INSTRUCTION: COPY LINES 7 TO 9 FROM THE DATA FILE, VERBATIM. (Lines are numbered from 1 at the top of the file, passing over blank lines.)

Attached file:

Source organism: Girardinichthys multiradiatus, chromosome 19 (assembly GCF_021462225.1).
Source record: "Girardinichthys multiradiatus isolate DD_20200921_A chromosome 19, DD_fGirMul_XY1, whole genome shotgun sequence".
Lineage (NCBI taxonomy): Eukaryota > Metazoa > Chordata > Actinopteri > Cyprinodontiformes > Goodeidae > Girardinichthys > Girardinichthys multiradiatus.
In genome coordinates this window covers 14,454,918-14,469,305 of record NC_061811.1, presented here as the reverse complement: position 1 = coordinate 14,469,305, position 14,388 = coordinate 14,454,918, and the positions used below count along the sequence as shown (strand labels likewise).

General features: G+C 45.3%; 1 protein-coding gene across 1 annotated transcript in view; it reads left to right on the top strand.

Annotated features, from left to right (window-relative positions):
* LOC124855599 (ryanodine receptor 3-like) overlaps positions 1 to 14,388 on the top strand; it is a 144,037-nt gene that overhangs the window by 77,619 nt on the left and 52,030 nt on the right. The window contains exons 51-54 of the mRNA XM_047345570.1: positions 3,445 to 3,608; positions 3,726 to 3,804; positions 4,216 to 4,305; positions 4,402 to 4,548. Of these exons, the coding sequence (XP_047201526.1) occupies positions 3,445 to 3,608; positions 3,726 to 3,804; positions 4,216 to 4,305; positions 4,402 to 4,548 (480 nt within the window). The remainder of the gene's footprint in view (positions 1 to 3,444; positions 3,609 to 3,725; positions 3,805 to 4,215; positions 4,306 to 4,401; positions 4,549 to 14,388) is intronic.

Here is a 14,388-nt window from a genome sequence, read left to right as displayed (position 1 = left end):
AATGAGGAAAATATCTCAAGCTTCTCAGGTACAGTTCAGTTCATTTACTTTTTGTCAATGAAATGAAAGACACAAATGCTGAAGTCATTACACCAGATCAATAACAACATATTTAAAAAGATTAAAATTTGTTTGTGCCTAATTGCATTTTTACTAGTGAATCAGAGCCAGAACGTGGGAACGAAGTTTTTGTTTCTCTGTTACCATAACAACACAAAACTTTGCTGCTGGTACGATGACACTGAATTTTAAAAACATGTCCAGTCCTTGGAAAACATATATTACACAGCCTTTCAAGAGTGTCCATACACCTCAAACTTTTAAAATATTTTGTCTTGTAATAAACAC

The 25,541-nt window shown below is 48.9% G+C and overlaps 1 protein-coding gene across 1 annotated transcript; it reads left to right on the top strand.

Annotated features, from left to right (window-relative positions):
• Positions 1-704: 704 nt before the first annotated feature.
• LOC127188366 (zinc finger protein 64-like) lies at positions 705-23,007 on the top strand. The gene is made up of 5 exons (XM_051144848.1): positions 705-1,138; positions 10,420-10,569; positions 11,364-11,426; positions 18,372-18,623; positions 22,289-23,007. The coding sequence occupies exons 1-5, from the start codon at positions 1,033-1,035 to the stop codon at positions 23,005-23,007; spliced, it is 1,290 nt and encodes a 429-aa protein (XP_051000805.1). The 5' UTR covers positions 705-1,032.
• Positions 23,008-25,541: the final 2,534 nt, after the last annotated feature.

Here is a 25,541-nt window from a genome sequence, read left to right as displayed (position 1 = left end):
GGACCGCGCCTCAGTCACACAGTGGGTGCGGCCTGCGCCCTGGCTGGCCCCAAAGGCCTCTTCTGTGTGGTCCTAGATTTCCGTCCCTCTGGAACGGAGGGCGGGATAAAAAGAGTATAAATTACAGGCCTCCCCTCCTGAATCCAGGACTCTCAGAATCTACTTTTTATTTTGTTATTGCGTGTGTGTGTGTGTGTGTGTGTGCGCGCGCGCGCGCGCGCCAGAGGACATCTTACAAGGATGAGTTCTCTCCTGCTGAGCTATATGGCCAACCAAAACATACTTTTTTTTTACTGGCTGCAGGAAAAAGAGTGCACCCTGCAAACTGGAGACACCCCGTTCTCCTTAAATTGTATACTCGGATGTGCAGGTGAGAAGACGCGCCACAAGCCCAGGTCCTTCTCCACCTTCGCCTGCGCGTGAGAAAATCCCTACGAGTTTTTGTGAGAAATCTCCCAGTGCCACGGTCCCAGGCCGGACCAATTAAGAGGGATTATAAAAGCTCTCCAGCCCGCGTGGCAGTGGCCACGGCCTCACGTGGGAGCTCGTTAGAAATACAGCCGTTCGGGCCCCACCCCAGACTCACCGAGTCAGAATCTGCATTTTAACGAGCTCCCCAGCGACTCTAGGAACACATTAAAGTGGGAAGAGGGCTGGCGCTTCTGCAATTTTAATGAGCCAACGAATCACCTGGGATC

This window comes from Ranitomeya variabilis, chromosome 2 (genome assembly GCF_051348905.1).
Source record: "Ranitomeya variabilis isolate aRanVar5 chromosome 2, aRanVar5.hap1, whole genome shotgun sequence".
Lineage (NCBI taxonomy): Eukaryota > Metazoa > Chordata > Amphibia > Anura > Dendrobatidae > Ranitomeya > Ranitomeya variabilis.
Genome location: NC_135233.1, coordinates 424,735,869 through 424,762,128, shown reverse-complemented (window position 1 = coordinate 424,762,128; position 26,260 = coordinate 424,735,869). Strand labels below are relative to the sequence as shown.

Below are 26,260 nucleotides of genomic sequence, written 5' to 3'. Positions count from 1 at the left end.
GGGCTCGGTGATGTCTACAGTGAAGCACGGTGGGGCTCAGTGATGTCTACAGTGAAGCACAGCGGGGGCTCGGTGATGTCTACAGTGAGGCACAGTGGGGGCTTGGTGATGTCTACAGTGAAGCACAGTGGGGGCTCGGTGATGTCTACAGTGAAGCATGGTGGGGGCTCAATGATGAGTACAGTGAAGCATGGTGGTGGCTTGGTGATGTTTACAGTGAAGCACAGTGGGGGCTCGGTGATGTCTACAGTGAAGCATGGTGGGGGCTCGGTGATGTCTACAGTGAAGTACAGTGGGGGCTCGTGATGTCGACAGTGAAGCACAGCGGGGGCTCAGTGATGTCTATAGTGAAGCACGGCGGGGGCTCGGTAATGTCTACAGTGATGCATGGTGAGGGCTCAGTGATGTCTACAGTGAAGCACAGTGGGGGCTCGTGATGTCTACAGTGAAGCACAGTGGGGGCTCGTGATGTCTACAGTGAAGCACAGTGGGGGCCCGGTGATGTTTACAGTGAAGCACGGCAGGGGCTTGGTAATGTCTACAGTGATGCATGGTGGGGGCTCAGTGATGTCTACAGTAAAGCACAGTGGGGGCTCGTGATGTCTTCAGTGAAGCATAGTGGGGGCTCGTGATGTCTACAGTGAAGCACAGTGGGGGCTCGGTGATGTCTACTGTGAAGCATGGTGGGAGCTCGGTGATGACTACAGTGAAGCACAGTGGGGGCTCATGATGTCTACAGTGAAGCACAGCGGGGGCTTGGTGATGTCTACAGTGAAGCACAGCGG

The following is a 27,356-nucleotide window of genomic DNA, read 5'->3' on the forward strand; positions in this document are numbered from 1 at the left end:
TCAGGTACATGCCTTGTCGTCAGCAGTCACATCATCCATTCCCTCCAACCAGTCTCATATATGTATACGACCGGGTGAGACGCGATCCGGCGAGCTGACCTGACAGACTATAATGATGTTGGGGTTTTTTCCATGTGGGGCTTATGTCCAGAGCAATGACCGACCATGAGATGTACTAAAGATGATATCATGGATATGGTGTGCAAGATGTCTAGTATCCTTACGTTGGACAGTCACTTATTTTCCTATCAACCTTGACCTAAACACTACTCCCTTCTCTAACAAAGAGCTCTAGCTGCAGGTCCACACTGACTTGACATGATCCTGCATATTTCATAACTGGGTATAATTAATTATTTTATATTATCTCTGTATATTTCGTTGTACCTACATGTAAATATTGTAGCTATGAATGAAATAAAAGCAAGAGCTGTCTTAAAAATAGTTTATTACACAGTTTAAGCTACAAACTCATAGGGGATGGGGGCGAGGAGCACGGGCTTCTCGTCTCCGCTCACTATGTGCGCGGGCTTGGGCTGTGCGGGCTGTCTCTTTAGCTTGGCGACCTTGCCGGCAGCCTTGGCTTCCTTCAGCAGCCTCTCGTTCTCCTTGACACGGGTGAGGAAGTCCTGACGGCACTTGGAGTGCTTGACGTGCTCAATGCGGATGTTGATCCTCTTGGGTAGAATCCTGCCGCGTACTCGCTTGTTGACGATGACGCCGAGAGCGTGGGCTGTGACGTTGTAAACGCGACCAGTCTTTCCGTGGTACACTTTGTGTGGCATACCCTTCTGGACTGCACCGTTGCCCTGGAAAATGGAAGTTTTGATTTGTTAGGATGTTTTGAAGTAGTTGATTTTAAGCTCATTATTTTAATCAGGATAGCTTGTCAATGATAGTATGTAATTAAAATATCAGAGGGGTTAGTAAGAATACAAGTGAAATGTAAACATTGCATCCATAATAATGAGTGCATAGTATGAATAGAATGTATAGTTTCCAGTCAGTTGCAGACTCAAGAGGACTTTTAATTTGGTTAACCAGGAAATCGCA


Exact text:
* LOC124855599 (ryanodine receptor 3-like) overlaps positions 1 to 14,388 on the top strand; it is a 144,037-nt gene that overhangs the window by 77,619 nt on the left and 52,030 nt on the right. The window contains exons 51-54 of the mRNA XM_047345570.1: positions 3,445 to 3,608; positions 3,726 to 3,804; positions 4,216 to 4,305; positions 4,402 to 4,548. Of these exons, the coding sequence (XP_047201526.1) occupies positions 3,445 to 3,608; positions 3,726 to 3,804; positions 4,216 to 4,305; positions 4,402 to 4,548 (480 nt within the window). The remainder of the gene's footprint in view (positions 1 to 3,444; positions 3,609 to 3,725; positions 3,805 to 4,215; positions 4,306 to 4,401; positions 4,549 to 14,388) is intronic.

Here is a 14,388-nt window from a genome sequence, read left to right as displayed (position 1 = left end):
AATGAGGAAAATATCTCAAGCTTCTCAGGTACAGTTCAGTTCATTTACTTTTTGTCAATGAAATGAAAGACACAAATGCTGAAGTCATTACACCAGATCAATAACAACATATTTAAAAAGATTAAAATTTGTTTGTGCCTAATTGCATTTTTACTAGTGAATCAGAGCCAGAACGTGGGAACGAAGTTTTTGTTTCTCTGTTACCATAACAACACAAAACTTTGCTGCTGGTACGATGACACTGAATTTTAAAAACATGTCCAGTCCTTGGAAAACATATATTACACAGCCTTTCAAGAGTGTCCATACACCTCAAACTTTTAAAATATTTTGTCTTGTAATAAACAC